6. Christopher

    Christopher Writer Admiral

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    Yeah, that whole "Life here began out there" meme was quite common in SF of the '50s, '60s,and '70s, not to mention UFO/ancient-astronaut lore of the same era, which is where Glen Larson cribbed it from in the first place. It arguably has roots in ancient mythologies positing that humans were the descendants of earlier, superior races, like the Ancient Greek belief in the Seven Ages of Man. There's probably some basis in reality for those myths as well, since there have been various times in history when fairly advanced permanent settlements, cities, and civilizations have gone into decline due to shifting climates, disease, or war and their peoples have migrated elsewhere and resumed simpler lives, their descendants retaining lore of more advanced forebears. So, like just about everything you can find in fiction, it's an idea that has roots going back throughout the history of human experience.

    The "surviving nuclear holocaust" theme was also common in fiction during the Cold War, for reasons that should be self-evident. And it's natural enough to combine that with the other trope. Heck, there was a Twilight Zone episode in the early '60s in which two astronauts who'd fled a destroyed world and settled a new one turned out be named Adam and Eve -- and that story was already a cliche even then, as stj indicates.
     
  7. stj

    stj Rear Admiral Rear Admiral

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    ^^^Yes! Twilight Zone. Thank you.
     
  8. Admiral Buzzkill

    Admiral Buzzkill Fleet Admiral Admiral

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    No, it's not even significant enough to call "tenuous." It's neither original to that novel nor a particularly obscure skiffy premise, so your point fails.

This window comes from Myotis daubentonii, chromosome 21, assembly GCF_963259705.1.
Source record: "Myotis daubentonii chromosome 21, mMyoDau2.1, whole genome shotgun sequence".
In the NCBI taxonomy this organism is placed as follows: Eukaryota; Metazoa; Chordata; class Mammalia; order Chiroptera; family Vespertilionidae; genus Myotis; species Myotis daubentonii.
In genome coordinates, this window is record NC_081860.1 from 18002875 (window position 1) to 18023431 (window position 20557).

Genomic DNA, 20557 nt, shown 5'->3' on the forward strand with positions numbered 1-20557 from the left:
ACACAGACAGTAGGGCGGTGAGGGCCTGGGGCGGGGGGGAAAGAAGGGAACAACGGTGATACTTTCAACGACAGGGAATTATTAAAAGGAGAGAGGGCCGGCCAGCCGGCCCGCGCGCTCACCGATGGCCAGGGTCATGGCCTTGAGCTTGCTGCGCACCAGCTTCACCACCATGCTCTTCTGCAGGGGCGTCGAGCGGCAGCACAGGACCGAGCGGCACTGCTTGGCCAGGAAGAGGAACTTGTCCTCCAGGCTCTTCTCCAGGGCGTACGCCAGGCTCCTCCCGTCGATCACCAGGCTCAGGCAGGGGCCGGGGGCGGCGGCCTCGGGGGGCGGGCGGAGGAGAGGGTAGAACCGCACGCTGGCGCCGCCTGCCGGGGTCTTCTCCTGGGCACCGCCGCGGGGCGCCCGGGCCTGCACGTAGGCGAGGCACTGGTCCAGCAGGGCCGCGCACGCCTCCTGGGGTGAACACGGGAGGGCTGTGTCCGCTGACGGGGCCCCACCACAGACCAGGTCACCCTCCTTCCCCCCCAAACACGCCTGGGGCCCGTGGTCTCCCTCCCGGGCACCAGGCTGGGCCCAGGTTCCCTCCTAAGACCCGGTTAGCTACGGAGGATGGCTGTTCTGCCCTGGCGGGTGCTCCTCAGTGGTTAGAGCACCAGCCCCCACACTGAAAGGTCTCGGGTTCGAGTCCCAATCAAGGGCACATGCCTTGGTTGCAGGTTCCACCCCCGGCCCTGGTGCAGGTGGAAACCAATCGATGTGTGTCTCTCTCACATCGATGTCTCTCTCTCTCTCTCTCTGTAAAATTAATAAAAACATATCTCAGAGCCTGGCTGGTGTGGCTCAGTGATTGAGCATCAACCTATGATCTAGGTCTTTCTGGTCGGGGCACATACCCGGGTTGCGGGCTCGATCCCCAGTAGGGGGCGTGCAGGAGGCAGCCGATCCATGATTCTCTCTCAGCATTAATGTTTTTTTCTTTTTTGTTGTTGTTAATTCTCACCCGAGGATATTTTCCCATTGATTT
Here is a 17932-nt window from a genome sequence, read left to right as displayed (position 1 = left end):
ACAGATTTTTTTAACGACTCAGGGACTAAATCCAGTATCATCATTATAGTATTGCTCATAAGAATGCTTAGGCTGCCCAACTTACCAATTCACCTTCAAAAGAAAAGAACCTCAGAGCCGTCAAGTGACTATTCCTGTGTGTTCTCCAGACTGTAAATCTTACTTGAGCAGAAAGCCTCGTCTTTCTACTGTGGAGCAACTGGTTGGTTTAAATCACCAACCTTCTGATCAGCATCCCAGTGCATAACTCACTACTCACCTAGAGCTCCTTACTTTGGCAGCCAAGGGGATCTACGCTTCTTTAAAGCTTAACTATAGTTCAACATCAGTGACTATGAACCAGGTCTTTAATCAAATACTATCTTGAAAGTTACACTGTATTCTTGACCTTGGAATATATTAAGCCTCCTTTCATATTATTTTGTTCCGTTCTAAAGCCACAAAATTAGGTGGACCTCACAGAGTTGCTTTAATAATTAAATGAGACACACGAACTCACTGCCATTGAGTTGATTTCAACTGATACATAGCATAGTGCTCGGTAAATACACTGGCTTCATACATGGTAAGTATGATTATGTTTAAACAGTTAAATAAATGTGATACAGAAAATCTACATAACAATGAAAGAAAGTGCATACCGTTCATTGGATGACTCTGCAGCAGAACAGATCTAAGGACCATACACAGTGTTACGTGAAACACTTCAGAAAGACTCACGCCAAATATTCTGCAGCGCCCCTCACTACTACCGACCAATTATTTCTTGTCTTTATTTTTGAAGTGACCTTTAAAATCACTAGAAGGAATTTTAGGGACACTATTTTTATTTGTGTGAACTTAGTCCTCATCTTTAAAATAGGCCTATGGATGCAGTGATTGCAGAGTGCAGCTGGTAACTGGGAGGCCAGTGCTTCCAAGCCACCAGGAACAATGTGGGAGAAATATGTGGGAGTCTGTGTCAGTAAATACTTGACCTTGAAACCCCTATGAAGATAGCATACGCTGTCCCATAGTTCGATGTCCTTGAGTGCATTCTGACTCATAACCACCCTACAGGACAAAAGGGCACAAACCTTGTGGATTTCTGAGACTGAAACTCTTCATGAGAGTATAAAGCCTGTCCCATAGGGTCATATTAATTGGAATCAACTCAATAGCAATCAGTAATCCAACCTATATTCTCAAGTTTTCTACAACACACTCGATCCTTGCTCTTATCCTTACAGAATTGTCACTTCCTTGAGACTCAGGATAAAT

Here's another one you may not have heard: "Two people survive the nuclear war, one man and one woman. Their names: Adam and Eve."

    Lather, rinse, repeat.
     
  9. Nerys Myk

    Nerys Myk The Real Me Premium Member

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    I like the version where their names are Kryp and Ton.
     
  10. Robert Maxwell

    Robert Maxwell Comfortably Numb Premium Member

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    Like the previous posts said, this idea of "ancient astronauts" coming to Earth is nowhere near original. BSG may be the most famous incarnation of it, but it was certainly not the first.
     
  11. T'Girl

    T'Girl Vice Admiral Admiral

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    I really enjoyed the novel.

    :)
     
  12. E-DUB

    E-DUB Captain Captain

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    The Twilight Zone episode starred Charles Bronson and an young, very hot, Elizabeth Montgomery.
     
  13. Stevil2001

    Stevil2001 Vice Admiral Admiral

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    That's an excellent novel.

    It has some not-excellent sequels.